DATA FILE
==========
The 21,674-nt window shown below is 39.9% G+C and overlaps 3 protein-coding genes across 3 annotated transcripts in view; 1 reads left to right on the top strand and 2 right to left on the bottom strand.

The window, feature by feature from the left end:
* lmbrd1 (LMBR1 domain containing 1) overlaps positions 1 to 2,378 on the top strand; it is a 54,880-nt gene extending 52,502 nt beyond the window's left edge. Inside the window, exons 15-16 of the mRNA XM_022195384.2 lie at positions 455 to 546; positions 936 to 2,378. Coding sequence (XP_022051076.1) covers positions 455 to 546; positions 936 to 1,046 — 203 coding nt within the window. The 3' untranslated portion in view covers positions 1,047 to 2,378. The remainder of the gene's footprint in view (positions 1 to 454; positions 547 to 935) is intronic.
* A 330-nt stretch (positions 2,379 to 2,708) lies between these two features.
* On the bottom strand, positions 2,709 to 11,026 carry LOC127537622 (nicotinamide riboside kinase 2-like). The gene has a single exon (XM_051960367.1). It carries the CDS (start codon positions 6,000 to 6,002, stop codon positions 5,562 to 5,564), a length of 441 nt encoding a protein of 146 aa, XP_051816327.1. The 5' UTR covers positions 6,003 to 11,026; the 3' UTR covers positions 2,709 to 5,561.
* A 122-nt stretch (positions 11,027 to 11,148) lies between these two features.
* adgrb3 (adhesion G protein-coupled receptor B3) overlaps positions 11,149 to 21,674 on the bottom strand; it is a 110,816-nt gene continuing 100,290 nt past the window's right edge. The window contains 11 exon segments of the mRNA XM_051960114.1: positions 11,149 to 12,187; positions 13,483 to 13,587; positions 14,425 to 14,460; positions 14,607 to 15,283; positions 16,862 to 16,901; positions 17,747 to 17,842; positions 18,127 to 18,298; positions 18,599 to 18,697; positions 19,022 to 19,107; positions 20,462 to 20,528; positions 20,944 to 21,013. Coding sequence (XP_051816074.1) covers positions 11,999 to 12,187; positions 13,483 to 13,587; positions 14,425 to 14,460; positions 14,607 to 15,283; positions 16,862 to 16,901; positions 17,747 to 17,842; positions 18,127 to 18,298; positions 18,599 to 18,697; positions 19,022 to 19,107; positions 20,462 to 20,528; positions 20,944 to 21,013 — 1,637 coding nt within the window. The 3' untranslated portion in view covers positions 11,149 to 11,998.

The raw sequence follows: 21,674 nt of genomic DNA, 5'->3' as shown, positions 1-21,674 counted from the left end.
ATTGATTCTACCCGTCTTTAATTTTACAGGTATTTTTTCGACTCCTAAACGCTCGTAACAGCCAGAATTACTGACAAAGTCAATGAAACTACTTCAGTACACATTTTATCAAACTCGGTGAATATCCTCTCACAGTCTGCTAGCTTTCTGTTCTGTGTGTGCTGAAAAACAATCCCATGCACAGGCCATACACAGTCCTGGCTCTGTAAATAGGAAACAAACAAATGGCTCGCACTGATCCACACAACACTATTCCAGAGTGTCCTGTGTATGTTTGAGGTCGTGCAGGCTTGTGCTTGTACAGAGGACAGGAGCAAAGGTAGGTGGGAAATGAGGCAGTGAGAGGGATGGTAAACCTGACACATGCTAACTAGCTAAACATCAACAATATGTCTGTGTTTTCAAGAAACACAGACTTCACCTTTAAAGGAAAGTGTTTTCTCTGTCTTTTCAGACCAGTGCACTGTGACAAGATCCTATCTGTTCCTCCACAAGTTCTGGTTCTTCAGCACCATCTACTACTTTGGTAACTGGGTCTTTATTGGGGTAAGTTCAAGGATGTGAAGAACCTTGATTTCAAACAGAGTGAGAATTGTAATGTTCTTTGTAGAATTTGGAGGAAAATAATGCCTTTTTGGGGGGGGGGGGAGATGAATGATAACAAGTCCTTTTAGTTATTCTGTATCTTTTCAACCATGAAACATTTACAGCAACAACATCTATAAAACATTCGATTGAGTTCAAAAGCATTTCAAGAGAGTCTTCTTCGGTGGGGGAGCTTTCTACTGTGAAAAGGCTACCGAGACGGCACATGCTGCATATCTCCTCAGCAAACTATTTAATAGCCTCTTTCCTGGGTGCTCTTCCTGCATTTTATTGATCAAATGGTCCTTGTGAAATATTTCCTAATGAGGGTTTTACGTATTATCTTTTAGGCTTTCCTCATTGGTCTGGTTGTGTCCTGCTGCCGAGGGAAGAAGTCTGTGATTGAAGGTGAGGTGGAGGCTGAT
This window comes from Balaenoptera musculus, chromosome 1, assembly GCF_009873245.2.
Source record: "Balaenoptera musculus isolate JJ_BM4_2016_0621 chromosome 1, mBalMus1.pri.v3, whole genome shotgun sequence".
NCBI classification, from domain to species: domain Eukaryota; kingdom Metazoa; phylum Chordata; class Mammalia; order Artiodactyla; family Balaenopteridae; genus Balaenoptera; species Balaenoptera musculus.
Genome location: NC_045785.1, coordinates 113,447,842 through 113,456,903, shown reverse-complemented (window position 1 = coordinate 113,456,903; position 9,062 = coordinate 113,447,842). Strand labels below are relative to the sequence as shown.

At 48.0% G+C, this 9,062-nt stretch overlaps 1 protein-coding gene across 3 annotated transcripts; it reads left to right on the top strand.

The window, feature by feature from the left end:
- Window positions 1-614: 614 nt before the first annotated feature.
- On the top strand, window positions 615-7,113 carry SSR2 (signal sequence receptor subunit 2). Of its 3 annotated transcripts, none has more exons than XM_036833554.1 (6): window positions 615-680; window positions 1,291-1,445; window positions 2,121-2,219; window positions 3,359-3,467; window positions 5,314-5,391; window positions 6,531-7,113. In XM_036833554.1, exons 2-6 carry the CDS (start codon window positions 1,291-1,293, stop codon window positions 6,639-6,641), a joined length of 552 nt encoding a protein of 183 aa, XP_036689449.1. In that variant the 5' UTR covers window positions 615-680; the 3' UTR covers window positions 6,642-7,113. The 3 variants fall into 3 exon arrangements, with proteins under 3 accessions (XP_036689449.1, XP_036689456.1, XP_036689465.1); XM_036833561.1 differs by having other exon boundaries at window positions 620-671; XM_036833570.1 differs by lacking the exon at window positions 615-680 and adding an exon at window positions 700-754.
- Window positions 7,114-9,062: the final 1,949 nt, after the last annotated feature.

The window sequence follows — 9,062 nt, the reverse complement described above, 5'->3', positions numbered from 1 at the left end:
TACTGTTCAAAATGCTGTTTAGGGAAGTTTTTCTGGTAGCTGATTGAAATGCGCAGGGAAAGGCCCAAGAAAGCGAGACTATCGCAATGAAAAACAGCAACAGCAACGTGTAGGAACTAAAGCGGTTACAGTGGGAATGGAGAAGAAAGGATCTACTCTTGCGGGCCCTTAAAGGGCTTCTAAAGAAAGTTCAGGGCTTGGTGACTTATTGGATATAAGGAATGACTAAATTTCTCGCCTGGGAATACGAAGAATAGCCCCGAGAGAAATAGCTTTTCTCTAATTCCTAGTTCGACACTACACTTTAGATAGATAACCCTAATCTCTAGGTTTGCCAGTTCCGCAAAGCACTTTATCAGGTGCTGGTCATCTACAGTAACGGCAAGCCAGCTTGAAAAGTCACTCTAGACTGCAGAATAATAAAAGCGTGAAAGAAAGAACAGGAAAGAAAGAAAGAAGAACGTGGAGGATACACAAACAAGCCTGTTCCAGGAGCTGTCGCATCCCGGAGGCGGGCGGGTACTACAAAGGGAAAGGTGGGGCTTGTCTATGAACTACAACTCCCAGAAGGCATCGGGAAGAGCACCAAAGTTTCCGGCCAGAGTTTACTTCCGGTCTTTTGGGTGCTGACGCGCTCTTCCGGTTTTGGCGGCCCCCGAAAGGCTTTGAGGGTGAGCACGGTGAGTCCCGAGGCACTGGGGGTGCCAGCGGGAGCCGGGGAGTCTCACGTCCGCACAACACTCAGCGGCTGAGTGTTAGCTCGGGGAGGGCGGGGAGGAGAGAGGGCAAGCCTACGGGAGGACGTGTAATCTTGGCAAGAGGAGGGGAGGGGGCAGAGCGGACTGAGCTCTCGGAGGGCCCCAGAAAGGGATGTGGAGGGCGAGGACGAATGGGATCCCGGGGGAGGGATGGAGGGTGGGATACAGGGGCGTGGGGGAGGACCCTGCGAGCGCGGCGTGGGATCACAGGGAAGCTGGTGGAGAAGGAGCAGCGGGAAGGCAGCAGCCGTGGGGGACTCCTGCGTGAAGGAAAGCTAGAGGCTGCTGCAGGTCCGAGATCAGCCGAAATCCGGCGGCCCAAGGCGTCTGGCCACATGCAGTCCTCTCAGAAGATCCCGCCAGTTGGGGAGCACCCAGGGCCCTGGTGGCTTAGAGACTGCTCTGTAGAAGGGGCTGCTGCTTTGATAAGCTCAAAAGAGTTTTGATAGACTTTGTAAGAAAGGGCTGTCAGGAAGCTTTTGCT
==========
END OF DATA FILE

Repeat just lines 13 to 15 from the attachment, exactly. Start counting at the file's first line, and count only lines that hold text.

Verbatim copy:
Genome location: NC_045785.1, coordinates 113,447,842 through 113,456,903, shown reverse-complemented (window position 1 = coordinate 113,456,903; position 9,062 = coordinate 113,447,842). Strand labels below are relative to the sequence as shown.

At 48.0% G+C, this 9,062-nt stretch overlaps 1 protein-coding gene across 3 annotated transcripts; it reads left to right on the top strand.

The window, feature by feature from the left end: